Does Yoga Actually Work?

Sarah Ng

In 2017, doctors found a tumor the size of a softball growing into my spine, pathologically fracturing the bone and compressing the L4 nerve. It affected my ability to walk, and, as a result, I spent almost six months confined to a very comfy couch. By the end of treatment, the lymphoma had disappeared, but my muscles just…weren’t working.

I had no strength, energy, or hair. It was a pity party for one—but on my very last day of treatment, I decided to start yoga. And boy, did it change my road to recovery.


Finding My Breath

At first, I couldn’t bend my knees and it was painful just to curl myself into the simplest of poses: balasana (child’s pose). Even the shortest 10-minute beginner’s class seemed laughably difficult. But within the first few weeks of daily practice, I noticed a remarkable difference in my energy levels and mood. The real gamechanger? Breathwork.

After spending so long lying horizontal, I hadn’t realized how shallow my breathing had become. Synchronizing breath with movement was new to me—it was something that my physiotherapy sessions had never focused on. With the help of at-home yoga videos, I deepened my breathing and rebuilt all the strength I’d lost and more.

Now, five years later, I’m curious as to the science behind the curative practice that carried me up and away from cancer. What’s the deal with yoga, and why does it work so well?

The Physical Benefits

Yoga, like many athletic activities, employs both the body and the mind. But of all its benefits, its physical ones are the easiest to prove. Not only does yoga support bone strength, but joint mobility and stability as well. When it came to my own recovery, this was increasingly apparent. My posture improved, and I regained enough balance that I no longer feared descending a set of stairs.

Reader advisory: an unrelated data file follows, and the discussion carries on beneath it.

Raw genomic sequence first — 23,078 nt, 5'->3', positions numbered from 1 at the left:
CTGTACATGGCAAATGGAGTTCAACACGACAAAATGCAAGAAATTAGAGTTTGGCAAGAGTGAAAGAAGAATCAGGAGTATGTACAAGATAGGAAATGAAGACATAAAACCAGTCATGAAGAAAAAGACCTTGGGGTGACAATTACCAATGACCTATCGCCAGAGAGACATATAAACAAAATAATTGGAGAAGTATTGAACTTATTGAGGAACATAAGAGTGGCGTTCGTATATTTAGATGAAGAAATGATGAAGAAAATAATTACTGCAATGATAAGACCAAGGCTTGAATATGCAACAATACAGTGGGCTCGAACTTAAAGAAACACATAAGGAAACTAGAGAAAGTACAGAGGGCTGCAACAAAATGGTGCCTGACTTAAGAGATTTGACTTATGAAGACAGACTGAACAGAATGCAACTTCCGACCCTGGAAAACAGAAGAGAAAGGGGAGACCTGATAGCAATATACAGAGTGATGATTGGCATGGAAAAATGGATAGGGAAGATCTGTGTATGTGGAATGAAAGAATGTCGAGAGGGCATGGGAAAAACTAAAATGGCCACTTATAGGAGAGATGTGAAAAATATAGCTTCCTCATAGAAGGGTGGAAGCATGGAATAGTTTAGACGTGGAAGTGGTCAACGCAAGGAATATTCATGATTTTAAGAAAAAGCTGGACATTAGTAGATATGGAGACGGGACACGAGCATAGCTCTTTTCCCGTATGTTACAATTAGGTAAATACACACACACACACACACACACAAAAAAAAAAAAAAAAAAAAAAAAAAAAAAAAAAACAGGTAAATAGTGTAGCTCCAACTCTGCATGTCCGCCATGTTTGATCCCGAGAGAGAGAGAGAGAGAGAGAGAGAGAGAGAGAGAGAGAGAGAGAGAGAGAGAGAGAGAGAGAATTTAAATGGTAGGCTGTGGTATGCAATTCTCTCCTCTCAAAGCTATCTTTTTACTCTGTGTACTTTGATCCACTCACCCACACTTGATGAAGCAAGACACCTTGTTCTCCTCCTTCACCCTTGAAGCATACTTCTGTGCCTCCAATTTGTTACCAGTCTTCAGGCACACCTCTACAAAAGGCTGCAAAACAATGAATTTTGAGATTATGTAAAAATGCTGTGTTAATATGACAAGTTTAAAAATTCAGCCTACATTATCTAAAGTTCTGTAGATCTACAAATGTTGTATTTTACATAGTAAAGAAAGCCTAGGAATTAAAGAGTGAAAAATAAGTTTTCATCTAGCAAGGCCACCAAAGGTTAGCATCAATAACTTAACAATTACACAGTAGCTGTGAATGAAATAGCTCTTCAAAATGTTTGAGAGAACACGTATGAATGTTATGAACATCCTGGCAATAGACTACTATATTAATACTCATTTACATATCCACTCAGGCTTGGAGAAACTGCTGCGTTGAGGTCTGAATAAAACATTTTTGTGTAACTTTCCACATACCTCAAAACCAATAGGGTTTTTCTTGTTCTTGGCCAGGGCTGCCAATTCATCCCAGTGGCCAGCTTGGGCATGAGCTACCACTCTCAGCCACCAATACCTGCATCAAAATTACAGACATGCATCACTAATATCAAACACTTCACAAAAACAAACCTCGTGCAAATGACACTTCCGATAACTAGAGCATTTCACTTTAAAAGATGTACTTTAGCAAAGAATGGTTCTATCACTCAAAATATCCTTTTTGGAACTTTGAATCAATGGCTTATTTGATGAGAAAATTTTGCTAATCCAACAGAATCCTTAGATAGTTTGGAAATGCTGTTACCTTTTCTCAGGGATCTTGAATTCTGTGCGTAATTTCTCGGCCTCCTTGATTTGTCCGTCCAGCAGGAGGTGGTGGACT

At the time, one of my legs was larger than the other—but yoga built my muscles in an astonishing way. Simply put, it evened me out. How? Well, the practice involves two essential types of activity: isotonic and isometric. With isotonic contractions, the length of the muscles changes while their tension remains uniform.

And then, to contrast that, there’s isometric activity: holding still under a load. This can include asanas like warrior poses or balancing postures. At first, my affected left thigh couldn’t hold its own weight. However, as long as I was consistent, holding simple poses every single day was all it took to build that strength. And that wasn’t all.

Yoga As Therapy

Many people decide to try yoga in an effort to tackle one particular ailment: lower back pain. Even now, if I miss yoga for a couple of days, a dull ache will return to my lower back, where my dead tumor still resides. A 2013 systematic review looked into the use of yoga for this particular pain—and the evidence speaks for itself.

There were 10 trials, with eight of those having a low risk of bias. Their conclusions showed improvements in “pain, back-specific disability, generic disability, health-related quality of life, and global improvement.” Basically, yoga is a beneficial form of therapy for patients suffering from chronic lower back pain. But the therapy goes beyond this.